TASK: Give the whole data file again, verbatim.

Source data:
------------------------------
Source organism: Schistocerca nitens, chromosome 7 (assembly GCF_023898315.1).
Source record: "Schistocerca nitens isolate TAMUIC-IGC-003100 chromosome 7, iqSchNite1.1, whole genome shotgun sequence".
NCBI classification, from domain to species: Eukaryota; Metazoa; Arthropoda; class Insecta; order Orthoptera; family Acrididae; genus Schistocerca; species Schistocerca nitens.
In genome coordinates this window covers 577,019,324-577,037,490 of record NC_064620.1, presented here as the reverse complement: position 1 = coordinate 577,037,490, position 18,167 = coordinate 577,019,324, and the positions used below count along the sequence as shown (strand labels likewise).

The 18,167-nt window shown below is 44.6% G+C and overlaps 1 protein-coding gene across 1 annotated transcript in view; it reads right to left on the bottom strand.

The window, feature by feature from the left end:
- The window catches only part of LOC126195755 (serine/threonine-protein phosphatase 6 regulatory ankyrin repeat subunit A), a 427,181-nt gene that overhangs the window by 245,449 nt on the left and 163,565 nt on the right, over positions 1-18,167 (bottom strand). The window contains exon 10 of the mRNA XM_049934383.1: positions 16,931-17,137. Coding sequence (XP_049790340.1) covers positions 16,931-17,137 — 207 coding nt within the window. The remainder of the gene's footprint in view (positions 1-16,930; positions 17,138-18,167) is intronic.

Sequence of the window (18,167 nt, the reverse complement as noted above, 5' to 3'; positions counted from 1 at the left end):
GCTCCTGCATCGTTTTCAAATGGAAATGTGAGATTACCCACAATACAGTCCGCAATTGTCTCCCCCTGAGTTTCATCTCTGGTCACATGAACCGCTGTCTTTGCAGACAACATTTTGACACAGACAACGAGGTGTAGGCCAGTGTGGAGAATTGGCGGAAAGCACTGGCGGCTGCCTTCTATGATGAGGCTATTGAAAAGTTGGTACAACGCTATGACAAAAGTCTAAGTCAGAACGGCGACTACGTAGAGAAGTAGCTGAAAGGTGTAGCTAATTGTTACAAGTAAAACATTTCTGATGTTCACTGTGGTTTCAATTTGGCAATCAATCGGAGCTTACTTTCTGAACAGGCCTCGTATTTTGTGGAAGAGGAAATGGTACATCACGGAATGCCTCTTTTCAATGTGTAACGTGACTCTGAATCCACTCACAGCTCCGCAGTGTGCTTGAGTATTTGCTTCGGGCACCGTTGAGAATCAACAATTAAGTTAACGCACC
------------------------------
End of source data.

Source organism: Schistocerca nitens, chromosome 7 (assembly GCF_023898315.1).
Source record: "Schistocerca nitens isolate TAMUIC-IGC-003100 chromosome 7, iqSchNite1.1, whole genome shotgun sequence".
NCBI classification, from domain to species: Eukaryota; Metazoa; Arthropoda; class Insecta; order Orthoptera; family Acrididae; genus Schistocerca; species Schistocerca nitens.
In genome coordinates this window covers 577,019,324-577,037,490 of record NC_064620.1, presented here as the reverse complement: position 1 = coordinate 577,037,490, position 18,167 = coordinate 577,019,324, and the positions used below count along the sequence as shown (strand labels likewise).

The 18,167-nt window shown below is 44.6% G+C and overlaps 1 protein-coding gene across 1 annotated transcript in view; it reads right to left on the bottom strand.

The window, feature by feature from the left end:
- The window catches only part of LOC126195755 (serine/threonine-protein phosphatase 6 regulatory ankyrin repeat subunit A), a 427,181-nt gene that overhangs the window by 245,449 nt on the left and 163,565 nt on the right, over positions 1-18,167 (bottom strand). The window contains exon 10 of the mRNA XM_049934383.1: positions 16,931-17,137. Coding sequence (XP_049790340.1) covers positions 16,931-17,137 — 207 coding nt within the window. The remainder of the gene's footprint in view (positions 1-16,930; positions 17,138-18,167) is intronic.

Sequence of the window (18,167 nt, the reverse complement as noted above, 5' to 3'; positions counted from 1 at the left end):
GCTCCTGCATCGTTTTCAAATGGAAATGTGAGATTACCCACAATACAGTCCGCAATTGTCTCCCCCTGAGTTTCATCTCTGGTCACATGAACCGCTGTCTTTGCAGACAACATTTTGACACAGACAACGAGGTGTAGGCCAGTGTGGAGAATTGGCGGAAAGCACTGGCGGCTGCCTTCTATGATGAGGCTATTGAAAAGTTGGTACAACGCTATGACAAAAGTCTAAGTCAGAACGGCGACTACGTAGAGAAGTAGCTGAAAGGTGTAGCTAATTGTTACAAGTAAAACATTTCTGATGTTCACTGTGGTTTCAATTTGGCAATCAATCGGAGCTTACTTTCTGAACAGGCCTCGTATTTTGTGGAAGAGGAAATGGTACATCACGGAATGCCTCTTTTCAATGTGTAACGTGACTCTGAATCCACTCACAGCTCCGCAGTGTGCTTGAGTATTTGCTTCGGGCACCGTTGAGAATCAACAATTAAGTTAACGCACC